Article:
Characterisation of ParH, a Novel Protein for Chromosome Organisation in the Filamentous Bacterium Streptomyces coelicolor

Alanazi, Mashael (2023) Characterisation of ParH, a Novel Protein for Chromosome Organisation in the Filamentous Bacterium Streptomyces coelicolor. Doctoral thesis, University of East Anglia.

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The replication and segregation of chromosomes are essential processes during bacterial cell division to ensure that each new cell receives a complete set of chromosomes. Chromosome segregation in bacteria is often controlled by the ATP-ase ParA and the DNA binding protein ParB. The dynamic interaction between ParA and ParB governs movement and positioning of the chromosomal origin of replication (ori) within the cell. In the filamentous bacterium Streptomyces coelicolor, the ParAB proteins have been shown to control both chromosome organisation and septum placement during the synchronous cell division event of sporulation. Intriguingly, both ParA and ParB were shown to interact with proteins involved in polar growth.

In addition to ParAB there are several ParA-like proteins in S .coelicolor that have not been fully characterised. One of these proteins, designated ParH, has 49% identity to Soj and 30% identity to MinD of Bacillus subtilis. The ParH is presumably co-translated with the downstream gene, which encodes a small hypothetical protein (Hyp). Through bioinformatic analysis, homologues of ParH and Hyp were found in numerous Actinobacteria. The knockout mutant of parH shows delayed sporulation and irregularities in septum placement suggesting that ParH might also contribute to correct chromosome organisation in Streptomyces.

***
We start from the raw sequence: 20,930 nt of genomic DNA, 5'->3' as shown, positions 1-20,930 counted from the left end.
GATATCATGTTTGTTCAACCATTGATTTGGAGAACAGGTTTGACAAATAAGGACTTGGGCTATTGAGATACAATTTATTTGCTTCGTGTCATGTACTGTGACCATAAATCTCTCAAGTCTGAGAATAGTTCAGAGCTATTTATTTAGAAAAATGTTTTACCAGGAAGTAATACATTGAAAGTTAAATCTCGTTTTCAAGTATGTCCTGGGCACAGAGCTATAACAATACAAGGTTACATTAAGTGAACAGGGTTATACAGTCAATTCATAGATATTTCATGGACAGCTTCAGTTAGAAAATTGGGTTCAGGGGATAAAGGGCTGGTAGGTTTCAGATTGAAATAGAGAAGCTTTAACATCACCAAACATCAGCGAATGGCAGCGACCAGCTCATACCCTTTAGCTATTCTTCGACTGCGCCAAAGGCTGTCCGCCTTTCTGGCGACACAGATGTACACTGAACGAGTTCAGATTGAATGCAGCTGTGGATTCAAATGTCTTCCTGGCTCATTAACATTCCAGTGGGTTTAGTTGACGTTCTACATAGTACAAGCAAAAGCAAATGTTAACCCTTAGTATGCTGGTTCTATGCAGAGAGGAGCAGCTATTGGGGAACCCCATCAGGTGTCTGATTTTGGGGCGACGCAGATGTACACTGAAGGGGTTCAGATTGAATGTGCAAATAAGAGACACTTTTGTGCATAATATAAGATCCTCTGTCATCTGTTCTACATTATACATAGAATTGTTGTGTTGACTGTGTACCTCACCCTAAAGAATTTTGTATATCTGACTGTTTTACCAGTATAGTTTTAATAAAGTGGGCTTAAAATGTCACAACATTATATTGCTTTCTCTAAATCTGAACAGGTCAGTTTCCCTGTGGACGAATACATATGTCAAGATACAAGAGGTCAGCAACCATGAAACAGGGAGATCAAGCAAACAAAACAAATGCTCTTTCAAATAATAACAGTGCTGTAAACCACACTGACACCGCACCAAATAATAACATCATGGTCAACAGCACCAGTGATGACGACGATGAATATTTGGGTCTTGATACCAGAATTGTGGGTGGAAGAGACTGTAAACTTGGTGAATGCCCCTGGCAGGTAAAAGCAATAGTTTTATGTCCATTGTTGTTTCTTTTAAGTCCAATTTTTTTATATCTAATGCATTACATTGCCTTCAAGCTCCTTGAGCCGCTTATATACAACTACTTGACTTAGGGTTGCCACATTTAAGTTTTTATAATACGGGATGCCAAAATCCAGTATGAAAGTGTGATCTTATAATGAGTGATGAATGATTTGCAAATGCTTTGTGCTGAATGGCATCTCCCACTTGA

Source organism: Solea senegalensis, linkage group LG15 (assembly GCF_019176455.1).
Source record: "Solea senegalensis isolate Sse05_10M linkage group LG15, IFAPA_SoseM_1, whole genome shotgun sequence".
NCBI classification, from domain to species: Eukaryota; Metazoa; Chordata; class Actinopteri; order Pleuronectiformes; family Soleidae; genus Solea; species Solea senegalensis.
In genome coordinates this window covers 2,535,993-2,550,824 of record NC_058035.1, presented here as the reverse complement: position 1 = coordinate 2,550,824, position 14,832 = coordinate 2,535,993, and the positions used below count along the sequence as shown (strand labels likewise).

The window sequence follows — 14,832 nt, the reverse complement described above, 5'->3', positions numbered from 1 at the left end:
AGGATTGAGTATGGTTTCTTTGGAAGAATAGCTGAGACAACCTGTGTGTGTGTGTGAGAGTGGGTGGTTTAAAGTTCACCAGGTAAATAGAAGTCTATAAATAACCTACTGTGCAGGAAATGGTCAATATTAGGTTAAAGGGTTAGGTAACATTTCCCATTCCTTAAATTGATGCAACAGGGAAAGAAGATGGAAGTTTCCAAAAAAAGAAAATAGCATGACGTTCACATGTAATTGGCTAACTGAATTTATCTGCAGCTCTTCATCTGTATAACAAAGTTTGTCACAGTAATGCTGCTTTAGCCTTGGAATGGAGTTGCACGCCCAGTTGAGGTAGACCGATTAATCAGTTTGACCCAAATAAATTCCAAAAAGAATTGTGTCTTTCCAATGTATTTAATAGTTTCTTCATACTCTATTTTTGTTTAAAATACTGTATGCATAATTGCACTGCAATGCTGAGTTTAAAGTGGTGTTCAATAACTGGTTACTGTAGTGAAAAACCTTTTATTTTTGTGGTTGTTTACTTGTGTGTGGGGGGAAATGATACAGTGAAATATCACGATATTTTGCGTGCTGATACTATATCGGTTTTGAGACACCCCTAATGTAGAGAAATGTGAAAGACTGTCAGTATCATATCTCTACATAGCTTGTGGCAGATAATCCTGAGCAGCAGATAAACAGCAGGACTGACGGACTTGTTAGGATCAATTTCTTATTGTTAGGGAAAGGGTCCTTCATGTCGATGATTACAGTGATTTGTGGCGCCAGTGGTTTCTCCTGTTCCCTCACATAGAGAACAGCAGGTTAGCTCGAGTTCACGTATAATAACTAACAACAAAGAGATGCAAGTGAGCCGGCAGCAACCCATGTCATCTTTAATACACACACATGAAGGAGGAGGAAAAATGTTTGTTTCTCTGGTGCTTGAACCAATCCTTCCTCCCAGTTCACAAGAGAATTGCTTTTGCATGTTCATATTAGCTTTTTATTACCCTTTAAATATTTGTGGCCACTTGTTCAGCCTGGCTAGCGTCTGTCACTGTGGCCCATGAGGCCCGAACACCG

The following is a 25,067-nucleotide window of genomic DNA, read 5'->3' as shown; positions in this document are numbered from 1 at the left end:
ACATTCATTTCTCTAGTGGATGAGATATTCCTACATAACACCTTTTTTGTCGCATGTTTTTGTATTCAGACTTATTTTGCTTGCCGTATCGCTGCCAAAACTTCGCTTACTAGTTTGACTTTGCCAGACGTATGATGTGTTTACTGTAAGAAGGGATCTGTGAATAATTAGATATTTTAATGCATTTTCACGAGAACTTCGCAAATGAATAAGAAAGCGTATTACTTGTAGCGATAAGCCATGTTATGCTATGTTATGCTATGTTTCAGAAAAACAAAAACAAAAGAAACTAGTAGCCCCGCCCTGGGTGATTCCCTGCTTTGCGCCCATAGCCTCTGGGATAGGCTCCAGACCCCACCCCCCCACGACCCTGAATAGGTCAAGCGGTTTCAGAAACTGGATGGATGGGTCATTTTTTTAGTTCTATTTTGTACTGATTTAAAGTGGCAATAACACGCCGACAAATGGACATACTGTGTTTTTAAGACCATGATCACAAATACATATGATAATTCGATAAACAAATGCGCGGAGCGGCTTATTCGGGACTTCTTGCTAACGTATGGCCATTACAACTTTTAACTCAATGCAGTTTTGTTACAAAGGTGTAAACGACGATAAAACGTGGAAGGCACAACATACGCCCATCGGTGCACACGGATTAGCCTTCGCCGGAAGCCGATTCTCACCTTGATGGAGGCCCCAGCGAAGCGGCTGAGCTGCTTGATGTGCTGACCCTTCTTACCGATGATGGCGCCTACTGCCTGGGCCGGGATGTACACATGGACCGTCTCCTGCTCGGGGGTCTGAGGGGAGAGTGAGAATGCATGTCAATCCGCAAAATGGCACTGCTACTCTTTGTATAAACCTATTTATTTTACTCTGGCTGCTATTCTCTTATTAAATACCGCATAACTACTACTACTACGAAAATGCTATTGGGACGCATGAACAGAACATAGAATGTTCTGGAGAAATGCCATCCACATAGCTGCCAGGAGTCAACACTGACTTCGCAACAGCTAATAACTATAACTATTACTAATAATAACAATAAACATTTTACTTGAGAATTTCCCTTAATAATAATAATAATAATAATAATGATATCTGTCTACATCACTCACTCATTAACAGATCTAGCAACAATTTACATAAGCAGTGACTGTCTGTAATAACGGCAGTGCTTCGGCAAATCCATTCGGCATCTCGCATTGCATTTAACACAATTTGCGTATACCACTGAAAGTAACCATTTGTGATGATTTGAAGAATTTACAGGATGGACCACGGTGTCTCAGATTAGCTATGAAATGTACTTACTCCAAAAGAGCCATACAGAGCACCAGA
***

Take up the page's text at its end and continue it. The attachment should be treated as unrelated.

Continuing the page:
In this work, we were building on preliminary in vivo data generated previously in our lab. Our aim was to complement the in vivo experiments with the in vitro characterisation of ParH and some of its interacting partners and to compare the gene expression pattern of the parH mutant compared to the wild type strain during morphological differentiation on solid media.

Item Type: Thesis (Doctoral)
Faculty \ School: Faculty of Science > School of Biological Sciences
Depositing User: Chris White
Date Deposited: 26 Oct 2023 13:11
Last Modified: 26 Oct 2023 13:11

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